"We're getting a lot of excitement from customers," Harris says.

Nintex, a vendor that focuses on workflow automation, is working on adding machine learning and natural language processing to help its customers move away from rules to smarter, more flexible workflows.

The technology is in the testing stages, says Matt Fleckenstein, CMO at Nintex, and will be launched in early 2018.

"We've got a bunch of customers in the advanced preview stage right now," he says.

Some companies, for example, have more than 100,000 different workflows, he says. Intelligence can suggest actions to employees, or even automatically perform some of the actions.

"First, it's saying, 'You always tend to approve contracts below a certain amount from a certain person. Do you want to approve these?'" he says.

Then, in two or three years, once companies have gained confidence in the recommendations, the system can skip the recommendation step and just go ahead and take the action.

"As I build more trust over time, and actually see the value of it, and see that there's limited downside to it, I'll give it more power," he says. "It's not all that different than if you had a new employee who joined your team — as you get your confident in them you give them more responsibilities."

Learning by doing

To get started with AI and machine learning, doing is the best first step, says Helio Mosquim, IT innovation manager at Brasil's Vale, one of the world's largest mining companies.

Vale has been experimenting with machine learning using SAP's Leonardo platform by building prototype AI-powered services.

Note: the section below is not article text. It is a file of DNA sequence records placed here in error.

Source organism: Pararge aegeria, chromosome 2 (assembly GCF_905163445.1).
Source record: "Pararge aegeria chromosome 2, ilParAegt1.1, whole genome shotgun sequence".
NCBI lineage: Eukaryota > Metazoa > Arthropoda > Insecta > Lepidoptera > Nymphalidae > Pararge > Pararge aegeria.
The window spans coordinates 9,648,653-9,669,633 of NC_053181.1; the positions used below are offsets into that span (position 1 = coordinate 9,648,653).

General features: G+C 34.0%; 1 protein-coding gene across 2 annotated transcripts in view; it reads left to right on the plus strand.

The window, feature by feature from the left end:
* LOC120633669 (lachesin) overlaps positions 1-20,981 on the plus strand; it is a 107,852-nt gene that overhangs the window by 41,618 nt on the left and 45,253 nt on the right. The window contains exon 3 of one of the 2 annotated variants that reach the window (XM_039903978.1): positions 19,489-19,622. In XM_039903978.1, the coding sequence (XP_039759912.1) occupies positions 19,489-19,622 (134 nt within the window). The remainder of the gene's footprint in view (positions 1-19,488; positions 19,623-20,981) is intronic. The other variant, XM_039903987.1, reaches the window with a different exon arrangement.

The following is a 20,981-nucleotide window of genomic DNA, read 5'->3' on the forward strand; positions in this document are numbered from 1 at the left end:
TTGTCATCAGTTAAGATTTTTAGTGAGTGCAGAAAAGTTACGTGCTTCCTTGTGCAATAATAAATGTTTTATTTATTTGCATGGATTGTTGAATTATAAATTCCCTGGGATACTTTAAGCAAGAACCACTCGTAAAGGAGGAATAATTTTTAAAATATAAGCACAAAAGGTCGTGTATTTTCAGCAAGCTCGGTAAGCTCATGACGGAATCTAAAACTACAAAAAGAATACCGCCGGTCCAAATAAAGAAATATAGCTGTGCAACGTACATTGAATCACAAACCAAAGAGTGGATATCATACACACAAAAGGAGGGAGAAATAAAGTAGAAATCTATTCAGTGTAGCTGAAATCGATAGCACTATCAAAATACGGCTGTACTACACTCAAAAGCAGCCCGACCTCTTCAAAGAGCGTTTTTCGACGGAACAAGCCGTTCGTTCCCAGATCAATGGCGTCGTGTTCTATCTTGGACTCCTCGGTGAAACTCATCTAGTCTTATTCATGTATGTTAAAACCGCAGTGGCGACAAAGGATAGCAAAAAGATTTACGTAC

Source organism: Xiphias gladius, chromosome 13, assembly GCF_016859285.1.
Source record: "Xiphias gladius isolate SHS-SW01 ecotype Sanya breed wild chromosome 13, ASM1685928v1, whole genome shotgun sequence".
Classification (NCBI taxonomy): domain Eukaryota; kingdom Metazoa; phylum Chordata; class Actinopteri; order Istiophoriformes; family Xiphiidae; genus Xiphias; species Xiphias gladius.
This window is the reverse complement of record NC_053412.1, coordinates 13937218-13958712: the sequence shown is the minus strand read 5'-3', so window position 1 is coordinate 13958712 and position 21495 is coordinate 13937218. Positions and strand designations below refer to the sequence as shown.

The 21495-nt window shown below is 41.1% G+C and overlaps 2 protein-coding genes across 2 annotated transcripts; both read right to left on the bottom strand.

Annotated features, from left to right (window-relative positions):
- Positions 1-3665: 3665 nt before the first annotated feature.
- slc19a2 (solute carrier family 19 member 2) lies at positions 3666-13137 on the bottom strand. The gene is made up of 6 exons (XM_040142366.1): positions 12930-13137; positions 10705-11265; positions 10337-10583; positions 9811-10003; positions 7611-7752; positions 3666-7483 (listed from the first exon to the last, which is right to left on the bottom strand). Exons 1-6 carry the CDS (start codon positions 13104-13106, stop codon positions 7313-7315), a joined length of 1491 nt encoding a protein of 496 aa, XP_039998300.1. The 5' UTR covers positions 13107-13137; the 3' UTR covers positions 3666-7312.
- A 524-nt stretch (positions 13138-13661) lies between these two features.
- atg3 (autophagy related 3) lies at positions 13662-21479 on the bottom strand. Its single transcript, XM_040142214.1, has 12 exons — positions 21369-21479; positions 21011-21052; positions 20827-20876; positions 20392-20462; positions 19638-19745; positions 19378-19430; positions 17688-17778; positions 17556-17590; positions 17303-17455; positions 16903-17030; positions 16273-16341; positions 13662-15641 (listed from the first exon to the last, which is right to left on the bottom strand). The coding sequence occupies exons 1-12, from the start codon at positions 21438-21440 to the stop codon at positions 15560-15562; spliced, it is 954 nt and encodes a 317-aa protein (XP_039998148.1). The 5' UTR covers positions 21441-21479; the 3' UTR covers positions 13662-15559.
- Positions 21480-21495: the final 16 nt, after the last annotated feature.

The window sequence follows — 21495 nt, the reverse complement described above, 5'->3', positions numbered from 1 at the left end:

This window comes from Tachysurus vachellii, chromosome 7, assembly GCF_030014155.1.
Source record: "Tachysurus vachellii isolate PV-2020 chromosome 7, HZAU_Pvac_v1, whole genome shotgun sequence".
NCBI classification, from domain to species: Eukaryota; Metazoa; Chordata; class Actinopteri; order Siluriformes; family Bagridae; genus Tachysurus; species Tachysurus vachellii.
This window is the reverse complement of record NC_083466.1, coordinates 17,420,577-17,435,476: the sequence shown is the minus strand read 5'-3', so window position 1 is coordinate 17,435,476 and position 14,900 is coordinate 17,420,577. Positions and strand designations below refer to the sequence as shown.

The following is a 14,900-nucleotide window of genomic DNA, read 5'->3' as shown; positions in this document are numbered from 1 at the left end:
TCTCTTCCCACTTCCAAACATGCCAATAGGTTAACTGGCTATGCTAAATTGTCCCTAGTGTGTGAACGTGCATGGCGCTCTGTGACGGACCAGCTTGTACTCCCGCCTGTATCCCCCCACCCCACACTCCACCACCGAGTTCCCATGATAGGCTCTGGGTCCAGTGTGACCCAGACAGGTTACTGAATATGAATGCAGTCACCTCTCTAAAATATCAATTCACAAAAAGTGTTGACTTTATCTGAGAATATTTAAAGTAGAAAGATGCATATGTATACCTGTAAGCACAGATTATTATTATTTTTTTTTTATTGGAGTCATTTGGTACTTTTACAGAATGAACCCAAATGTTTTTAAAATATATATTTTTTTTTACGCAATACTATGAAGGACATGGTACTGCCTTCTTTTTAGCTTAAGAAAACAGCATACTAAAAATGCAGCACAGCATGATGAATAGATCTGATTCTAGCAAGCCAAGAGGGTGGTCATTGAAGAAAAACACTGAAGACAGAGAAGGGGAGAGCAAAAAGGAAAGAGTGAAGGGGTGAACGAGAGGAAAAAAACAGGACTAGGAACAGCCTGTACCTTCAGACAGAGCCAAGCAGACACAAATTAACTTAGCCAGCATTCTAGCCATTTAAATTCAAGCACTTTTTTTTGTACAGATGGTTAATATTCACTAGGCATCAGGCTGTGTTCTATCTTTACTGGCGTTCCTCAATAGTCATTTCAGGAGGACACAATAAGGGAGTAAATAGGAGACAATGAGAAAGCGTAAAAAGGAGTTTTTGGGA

For example, employees trying to order replacement parts currently have to go through supplier catalogs, find part numbers, then enter those numbers into the system.

"It's a complex process, with a lot of mistakes," Mosquim said in a conference presentation last month.

The company considered using voice recognition, but that turned out not to work in practice. "The equipment is out there in the maintenance area, where it is so loud, so noisy," he says. So Vale decided to go with image recognition, and used SAP Leonardo's machine learning capabilities to learn to identify parts by sight.

"Now a guy in the field can take a picture with an iPad and create the request right out there in the field," he says.

The potential for AI in ERP is incredible, says Patrick Bakey, president of SAP Industries.

"In the next few years, repetitive, boring tasks that can be automated, will be automated, which will increase productivity and allow companies to reallocate jobs and create new roles," he says. "Companies will be able to dedicate more talent for strategic and creative projects."

Plus, employees will have a much easier time interfacing with enterprise technology.

"Today, you are using an AI-powered bot in your home like Alexa or Siri to look up pizza delivery restaurants nearby, with recommendations, reviews and coupons," he says. "We will bring the same level of convenience and intelligence to enterprise. applications."

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Copyright © 2017 IDG Communications, Inc.